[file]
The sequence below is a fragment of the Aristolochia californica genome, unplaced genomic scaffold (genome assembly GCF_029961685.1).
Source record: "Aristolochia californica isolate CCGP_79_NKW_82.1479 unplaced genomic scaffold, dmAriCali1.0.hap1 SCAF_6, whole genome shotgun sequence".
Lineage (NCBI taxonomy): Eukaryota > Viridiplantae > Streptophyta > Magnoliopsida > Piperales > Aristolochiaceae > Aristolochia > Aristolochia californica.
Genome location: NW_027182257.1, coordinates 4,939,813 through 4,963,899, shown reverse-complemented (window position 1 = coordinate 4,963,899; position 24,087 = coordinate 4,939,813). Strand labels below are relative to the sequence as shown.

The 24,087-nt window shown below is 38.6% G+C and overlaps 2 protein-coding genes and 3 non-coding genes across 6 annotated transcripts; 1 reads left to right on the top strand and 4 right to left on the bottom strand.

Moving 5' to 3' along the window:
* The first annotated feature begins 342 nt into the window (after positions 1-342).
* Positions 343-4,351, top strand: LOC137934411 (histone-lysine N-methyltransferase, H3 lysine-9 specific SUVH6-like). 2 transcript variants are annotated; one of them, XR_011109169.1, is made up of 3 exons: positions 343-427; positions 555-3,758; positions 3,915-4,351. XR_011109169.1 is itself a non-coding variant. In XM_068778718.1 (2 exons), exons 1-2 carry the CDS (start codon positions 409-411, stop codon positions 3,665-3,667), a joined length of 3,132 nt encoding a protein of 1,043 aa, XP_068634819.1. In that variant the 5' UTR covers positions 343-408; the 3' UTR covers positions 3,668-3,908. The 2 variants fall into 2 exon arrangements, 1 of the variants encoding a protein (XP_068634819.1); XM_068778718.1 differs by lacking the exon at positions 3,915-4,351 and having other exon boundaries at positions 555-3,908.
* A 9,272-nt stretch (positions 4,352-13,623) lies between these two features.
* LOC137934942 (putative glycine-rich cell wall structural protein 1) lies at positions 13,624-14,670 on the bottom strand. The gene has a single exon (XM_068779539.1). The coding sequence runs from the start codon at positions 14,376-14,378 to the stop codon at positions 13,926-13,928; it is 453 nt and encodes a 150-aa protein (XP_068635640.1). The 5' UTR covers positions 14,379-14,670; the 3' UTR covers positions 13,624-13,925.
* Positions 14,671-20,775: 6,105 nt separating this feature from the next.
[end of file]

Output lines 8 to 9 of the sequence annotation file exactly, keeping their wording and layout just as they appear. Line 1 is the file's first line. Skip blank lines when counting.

* Positions 343-4,351, top strand: LOC137934411 (histone-lysine N-methyltransferase, H3 lysine-9 specific SUVH6-like). 2 transcript variants are annotated; one of them, XR_011109169.1, is made up of 3 exons: positions 343-427; positions 555-3,758; positions 3,915-4,351. XR_011109169.1 is itself a non-coding variant. In XM_068778718.1 (2 exons), exons 1-2 carry the CDS (start codon positions 409-411, stop codon positions 3,665-3,667), a joined length of 3,132 nt encoding a protein of 1,043 aa, XP_068634819.1. In that variant the 5' UTR covers positions 343-408; the 3' UTR covers positions 3,668-3,908. The 2 variants fall into 2 exon arrangements, 1 of the variants encoding a protein (XP_068634819.1); XM_068778718.1 differs by lacking the exon at positions 3,915-4,351 and having other exon boundaries at positions 555-3,908.
* A 9,272-nt stretch (positions 4,352-13,623) lies between these two features.